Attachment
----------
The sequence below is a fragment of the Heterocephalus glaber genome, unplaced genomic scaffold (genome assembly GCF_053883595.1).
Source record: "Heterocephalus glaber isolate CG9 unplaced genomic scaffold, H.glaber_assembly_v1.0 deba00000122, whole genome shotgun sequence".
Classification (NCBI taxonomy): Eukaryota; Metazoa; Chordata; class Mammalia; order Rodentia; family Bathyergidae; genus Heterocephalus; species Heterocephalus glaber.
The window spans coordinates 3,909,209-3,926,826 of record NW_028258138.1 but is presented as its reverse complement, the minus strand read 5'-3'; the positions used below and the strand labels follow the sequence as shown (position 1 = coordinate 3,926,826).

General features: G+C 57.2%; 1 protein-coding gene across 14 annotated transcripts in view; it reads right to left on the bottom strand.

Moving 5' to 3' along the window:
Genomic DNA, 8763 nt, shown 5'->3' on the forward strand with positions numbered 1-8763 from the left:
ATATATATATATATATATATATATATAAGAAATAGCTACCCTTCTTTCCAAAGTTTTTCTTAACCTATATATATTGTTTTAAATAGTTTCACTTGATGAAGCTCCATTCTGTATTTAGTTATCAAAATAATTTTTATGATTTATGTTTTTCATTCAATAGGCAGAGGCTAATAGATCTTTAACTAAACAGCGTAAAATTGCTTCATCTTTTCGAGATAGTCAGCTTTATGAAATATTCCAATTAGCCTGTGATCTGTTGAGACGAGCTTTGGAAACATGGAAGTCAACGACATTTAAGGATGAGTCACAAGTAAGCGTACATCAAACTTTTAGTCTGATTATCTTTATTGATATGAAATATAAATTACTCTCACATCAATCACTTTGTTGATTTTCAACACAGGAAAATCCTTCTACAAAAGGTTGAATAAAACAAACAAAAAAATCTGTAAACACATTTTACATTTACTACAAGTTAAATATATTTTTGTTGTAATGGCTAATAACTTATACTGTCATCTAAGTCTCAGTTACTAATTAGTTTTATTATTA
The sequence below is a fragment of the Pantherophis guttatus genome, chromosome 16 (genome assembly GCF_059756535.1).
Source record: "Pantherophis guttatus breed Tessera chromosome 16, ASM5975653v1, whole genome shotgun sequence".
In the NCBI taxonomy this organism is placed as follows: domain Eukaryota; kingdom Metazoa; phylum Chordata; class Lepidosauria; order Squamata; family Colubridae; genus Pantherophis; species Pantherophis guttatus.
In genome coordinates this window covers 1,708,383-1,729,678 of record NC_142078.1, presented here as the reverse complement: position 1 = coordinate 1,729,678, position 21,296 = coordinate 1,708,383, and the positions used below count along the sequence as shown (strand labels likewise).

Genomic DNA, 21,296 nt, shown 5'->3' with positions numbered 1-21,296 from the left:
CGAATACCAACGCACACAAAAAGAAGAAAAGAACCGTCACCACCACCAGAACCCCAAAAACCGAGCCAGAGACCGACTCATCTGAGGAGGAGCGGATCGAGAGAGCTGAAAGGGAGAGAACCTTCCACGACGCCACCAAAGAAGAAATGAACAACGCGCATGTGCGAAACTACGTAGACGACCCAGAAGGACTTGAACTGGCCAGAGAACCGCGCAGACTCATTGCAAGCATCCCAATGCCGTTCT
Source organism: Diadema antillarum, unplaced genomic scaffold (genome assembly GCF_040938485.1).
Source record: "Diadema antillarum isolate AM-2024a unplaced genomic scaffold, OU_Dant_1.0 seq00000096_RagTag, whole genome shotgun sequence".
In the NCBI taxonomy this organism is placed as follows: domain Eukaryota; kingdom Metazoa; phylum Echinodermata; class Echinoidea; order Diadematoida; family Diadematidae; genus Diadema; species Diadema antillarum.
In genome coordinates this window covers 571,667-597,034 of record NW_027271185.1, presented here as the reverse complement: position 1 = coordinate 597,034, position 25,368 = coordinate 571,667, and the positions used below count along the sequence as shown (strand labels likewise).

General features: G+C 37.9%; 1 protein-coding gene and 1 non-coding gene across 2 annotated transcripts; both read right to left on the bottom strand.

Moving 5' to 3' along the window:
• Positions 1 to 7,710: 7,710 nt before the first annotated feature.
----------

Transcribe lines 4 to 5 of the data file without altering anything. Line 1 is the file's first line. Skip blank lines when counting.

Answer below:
The window spans coordinates 3,909,209-3,926,826 of record NW_028258138.1 but is presented as its reverse complement, the minus strand read 5'-3'; the positions used below and the strand labels follow the sequence as shown (position 1 = coordinate 3,926,826).

General features: G+C 57.2%; 1 protein-coding gene across 14 annotated transcripts in view; it reads right to left on the bottom strand.